I usually limit my food coloring use to royal icing and the occasional red velvet cupcake, and instead aim to create cakes that are beautiful without adding colors with names like electric yellow and dusty rose. That being said, sometimes you just need a slice of beautifully saturated pale pink and yellow cake, and when that’s the case this one’s for you.
The bright, vertical stripes of this cake were inspired by the striped dress of the female sitter in Lorenzo Lotto’s 1530s portrait, A Lady with a Drawing of Lucretia. This painting was in the collection of the Pesaro Palace in Venice for many years, and it is believed that the sitter was Lucrezia Valier, who married into the family in 1533. Lucrezia stares directly at the viewer, which is a little uncomfortable, and her stance demands that we look at the drawing she holds in her left hand – a drawing of Lucretia of Rome, famous for her marital fidelity and beauty. During an ancient military expedition, Roman leaders boasted about how moral and faithful their own wives were, and the conversation led them back to Rome to check on said moral and faithful wives. Turns out that Lucretia was the only one home and actually staying committed to her husband, which ironically led to her rape. Lucretia killed herself rather than deal with the shame of the rape, and her portrait and the accompanying message (“NEC ULLA IMPUDICA LUCRETIAE EXEMPLO VIVET” means “by the example of Lucretia, let no woman live on once her virtue has been blemished”) suggests the integrity of the sitter.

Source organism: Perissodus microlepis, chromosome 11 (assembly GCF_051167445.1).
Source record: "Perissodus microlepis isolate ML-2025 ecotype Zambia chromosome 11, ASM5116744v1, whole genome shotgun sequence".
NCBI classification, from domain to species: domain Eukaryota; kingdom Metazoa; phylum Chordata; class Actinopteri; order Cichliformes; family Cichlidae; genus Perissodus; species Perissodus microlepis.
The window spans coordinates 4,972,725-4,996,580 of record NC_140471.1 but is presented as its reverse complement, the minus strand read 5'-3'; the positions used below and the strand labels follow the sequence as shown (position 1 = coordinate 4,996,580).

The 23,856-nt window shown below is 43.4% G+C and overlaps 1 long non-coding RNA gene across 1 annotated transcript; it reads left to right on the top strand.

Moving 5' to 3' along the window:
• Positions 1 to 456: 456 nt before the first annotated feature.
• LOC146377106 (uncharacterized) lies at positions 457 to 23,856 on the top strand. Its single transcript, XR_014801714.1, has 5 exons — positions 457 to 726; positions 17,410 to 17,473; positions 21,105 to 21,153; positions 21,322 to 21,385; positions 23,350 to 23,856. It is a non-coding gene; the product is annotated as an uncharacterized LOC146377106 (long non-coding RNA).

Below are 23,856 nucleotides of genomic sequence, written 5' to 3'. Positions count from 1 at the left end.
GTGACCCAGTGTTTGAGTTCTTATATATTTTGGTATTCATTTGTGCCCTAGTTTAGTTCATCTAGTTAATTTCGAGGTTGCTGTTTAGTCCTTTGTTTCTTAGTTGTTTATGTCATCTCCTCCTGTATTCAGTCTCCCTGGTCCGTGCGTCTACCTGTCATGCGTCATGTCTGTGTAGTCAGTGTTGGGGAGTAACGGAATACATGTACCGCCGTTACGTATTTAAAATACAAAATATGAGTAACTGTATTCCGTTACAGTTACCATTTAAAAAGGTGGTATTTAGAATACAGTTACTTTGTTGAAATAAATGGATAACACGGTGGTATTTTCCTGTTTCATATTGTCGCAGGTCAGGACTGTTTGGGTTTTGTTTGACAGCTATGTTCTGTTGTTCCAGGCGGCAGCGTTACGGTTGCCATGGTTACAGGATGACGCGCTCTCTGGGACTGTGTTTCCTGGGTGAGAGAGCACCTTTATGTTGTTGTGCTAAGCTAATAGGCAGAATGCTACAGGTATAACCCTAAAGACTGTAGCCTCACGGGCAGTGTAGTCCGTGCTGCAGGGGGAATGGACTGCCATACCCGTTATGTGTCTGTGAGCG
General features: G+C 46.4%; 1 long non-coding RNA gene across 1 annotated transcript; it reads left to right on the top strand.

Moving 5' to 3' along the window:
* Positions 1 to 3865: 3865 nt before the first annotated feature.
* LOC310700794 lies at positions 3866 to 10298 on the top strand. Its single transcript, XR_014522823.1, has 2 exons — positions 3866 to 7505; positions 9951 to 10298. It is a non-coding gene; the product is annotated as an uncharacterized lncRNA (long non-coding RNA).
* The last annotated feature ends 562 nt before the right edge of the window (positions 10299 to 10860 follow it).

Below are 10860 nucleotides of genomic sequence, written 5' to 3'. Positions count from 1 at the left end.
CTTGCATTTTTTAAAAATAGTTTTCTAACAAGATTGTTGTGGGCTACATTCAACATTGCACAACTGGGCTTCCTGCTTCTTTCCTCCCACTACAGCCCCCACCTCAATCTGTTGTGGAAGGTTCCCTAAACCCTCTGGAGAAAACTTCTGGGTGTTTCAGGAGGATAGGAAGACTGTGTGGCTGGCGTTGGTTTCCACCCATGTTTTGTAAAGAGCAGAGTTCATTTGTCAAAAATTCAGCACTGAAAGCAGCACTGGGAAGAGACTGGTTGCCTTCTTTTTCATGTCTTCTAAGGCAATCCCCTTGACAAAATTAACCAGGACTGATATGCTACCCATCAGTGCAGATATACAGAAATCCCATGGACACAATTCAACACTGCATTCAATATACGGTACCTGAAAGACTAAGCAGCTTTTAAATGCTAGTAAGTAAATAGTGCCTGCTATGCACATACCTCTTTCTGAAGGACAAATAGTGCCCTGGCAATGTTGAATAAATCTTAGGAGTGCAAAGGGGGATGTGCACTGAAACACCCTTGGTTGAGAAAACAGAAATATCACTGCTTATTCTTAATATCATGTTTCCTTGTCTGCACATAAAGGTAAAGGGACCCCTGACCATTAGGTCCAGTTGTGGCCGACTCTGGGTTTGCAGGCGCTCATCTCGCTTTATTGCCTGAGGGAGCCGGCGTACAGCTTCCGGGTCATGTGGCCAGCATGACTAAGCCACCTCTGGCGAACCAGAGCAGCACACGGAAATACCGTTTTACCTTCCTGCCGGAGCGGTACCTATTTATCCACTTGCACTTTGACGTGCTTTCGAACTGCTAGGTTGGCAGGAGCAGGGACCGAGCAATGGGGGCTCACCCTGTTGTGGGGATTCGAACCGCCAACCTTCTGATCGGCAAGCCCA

Lotto painted Lucrezia in an elaborate, softly painted striped costume typical of the time, but it is his color choice that is a bit unclear. Green was often associated with courtesans during the Renaissance, so it is slightly odd that a portrait meant to depict honor and purity shows the subject wearing that color. Lotto had a reputation for getting into disagreements with his sitters, and this could be an example of a joke he played, or Lucrezia could have actually really liked the color green – it’s up for interpretation!
You making this cake however, is not open for interpretation – just do it! It’s super impressive and not nearly as heard to make as it looks! Plus who can deny an extra-tall cake topped with raspberries?
Recipe adapted from Brit + Co.
Featured art: Lorenzo Lotto, Portrait of a Woman Inspired by Lucretia, oil on canvas, circa 1530-32